I have suspected all along that the hamburger has been unfairly vilified as malbouffe. It is not that different from a steak frites, after all. The components are the same, the difference mostly in the fact that the bread is served on the side and that it is eaten with a knife and fork. On Saturday on a visit to the Vues d’en Haut exhibition (an eye-opener) at the Pompidou Metz I took a break stopped for a bite at their restaurant (during the Nuits des Musées the exhibitions were open till midnight so I needed to refuel). I had read good reviews about the Voile Blanche with a menu that offers contemporary and classic dishes with an emphasis on provenance and reasonable prices (3-course dinner 28€) under the eagle eye of Michelin star Chef Jean-Marie Visilit.
I was intrigued to see that in this fine setting one of the choices was a burger, so I had to order it. But the Stein-Pidou is no ordinary sandwich. It was designed as a homage to Steinhoff, the local King of Sandwiches, so you can imagine what follows. The bun is whole grain and light, the patty is juicy and tender, and it comes with fries in a white ceramic sleeve to mimic the shape of the container in a fast-food restaurant. It’s garnished with a mystery sauce and sautéed onions.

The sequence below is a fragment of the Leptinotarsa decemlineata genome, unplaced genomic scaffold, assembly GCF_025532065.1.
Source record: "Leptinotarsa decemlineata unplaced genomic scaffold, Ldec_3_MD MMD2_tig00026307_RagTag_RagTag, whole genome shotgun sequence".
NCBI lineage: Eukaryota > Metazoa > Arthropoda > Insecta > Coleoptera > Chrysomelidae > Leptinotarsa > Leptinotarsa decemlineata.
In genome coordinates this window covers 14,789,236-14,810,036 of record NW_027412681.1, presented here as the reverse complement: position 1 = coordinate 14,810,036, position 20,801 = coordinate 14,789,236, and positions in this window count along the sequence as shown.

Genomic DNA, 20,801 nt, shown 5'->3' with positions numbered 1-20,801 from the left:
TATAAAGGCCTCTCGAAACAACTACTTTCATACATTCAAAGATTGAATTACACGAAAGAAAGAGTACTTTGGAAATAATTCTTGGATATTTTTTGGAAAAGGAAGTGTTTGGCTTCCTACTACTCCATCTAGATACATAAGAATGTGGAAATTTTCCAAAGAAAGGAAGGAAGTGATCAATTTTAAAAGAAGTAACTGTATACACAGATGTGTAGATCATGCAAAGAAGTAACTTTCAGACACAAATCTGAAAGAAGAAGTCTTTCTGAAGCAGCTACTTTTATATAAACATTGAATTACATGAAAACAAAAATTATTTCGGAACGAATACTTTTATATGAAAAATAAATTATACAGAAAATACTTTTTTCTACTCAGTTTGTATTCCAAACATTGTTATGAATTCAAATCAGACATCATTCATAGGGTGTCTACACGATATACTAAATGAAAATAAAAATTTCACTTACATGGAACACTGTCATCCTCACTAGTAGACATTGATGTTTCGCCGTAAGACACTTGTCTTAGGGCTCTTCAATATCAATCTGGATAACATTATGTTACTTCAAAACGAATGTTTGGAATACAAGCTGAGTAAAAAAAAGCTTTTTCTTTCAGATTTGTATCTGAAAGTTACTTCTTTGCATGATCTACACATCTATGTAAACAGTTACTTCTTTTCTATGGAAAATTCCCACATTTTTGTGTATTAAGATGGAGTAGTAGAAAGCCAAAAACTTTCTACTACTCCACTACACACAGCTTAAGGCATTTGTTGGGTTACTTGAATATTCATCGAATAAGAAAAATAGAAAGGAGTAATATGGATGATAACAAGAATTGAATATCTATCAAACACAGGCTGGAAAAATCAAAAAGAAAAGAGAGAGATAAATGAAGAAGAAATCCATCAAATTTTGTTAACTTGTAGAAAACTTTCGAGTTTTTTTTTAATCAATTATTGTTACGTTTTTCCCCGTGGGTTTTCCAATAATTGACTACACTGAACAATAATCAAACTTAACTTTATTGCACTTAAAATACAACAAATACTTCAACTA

So in conclusion, it’s not that the hamburger in itself is malbouffe, the devil is in the details. If the ingredients are sourced at origin, it is prepared simply but with great care, it’s served on a plate with a knife and fork, then it’s perfectly OK to have a burger, provided you are prepared to pay 17 euros for it. Gourmet versions of the American classic are popping up in bistros all over France and there is a new wave of food trucks invading the streets of Paris. Some fear this spells the demise of French bistros but I’m an optimist and think that French culinary tradition has always managed to incorporate trends and still remain true to its principles.